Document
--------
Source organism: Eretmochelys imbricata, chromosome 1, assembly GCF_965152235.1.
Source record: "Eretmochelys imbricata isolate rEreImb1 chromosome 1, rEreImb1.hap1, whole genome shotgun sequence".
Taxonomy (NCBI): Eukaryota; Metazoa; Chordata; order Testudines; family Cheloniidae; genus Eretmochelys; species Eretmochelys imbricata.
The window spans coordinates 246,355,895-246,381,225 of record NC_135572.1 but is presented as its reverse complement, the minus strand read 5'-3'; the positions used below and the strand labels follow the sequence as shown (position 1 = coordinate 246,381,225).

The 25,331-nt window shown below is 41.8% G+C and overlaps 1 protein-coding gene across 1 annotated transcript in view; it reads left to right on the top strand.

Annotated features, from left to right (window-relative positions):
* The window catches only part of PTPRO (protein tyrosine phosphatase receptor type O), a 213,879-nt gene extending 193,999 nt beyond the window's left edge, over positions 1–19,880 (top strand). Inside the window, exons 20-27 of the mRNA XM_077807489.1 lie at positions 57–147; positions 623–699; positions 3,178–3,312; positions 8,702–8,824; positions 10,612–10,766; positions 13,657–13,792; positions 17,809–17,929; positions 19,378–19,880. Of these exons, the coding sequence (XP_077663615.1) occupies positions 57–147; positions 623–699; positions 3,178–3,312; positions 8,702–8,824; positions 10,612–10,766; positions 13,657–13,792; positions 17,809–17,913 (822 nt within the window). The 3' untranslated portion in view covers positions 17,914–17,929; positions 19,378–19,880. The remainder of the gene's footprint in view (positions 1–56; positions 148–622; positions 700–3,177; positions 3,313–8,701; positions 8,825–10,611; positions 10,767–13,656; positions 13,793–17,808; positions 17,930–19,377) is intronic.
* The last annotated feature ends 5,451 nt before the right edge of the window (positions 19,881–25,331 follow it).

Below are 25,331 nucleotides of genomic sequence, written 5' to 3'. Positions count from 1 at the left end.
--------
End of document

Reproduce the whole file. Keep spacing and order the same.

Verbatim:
Source organism: Eretmochelys imbricata, chromosome 1, assembly GCF_965152235.1.
Source record: "Eretmochelys imbricata isolate rEreImb1 chromosome 1, rEreImb1.hap1, whole genome shotgun sequence".
Taxonomy (NCBI): Eukaryota; Metazoa; Chordata; order Testudines; family Cheloniidae; genus Eretmochelys; species Eretmochelys imbricata.
The window spans coordinates 246,355,895-246,381,225 of record NC_135572.1 but is presented as its reverse complement, the minus strand read 5'-3'; the positions used below and the strand labels follow the sequence as shown (position 1 = coordinate 246,381,225).

The 25,331-nt window shown below is 41.8% G+C and overlaps 1 protein-coding gene across 1 annotated transcript in view; it reads left to right on the top strand.

Annotated features, from left to right (window-relative positions):
* The window catches only part of PTPRO (protein tyrosine phosphatase receptor type O), a 213,879-nt gene extending 193,999 nt beyond the window's left edge, over positions 1–19,880 (top strand). Inside the window, exons 20-27 of the mRNA XM_077807489.1 lie at positions 57–147; positions 623–699; positions 3,178–3,312; positions 8,702–8,824; positions 10,612–10,766; positions 13,657–13,792; positions 17,809–17,929; positions 19,378–19,880. Of these exons, the coding sequence (XP_077663615.1) occupies positions 57–147; positions 623–699; positions 3,178–3,312; positions 8,702–8,824; positions 10,612–10,766; positions 13,657–13,792; positions 17,809–17,913 (822 nt within the window). The 3' untranslated portion in view covers positions 17,914–17,929; positions 19,378–19,880. The remainder of the gene's footprint in view (positions 1–56; positions 148–622; positions 700–3,177; positions 3,313–8,701; positions 8,825–10,611; positions 10,767–13,656; positions 13,793–17,808; positions 17,930–19,377) is intronic.
* The last annotated feature ends 5,451 nt before the right edge of the window (positions 19,881–25,331 follow it).

Below are 25,331 nucleotides of genomic sequence, written 5' to 3'. Positions count from 1 at the left end.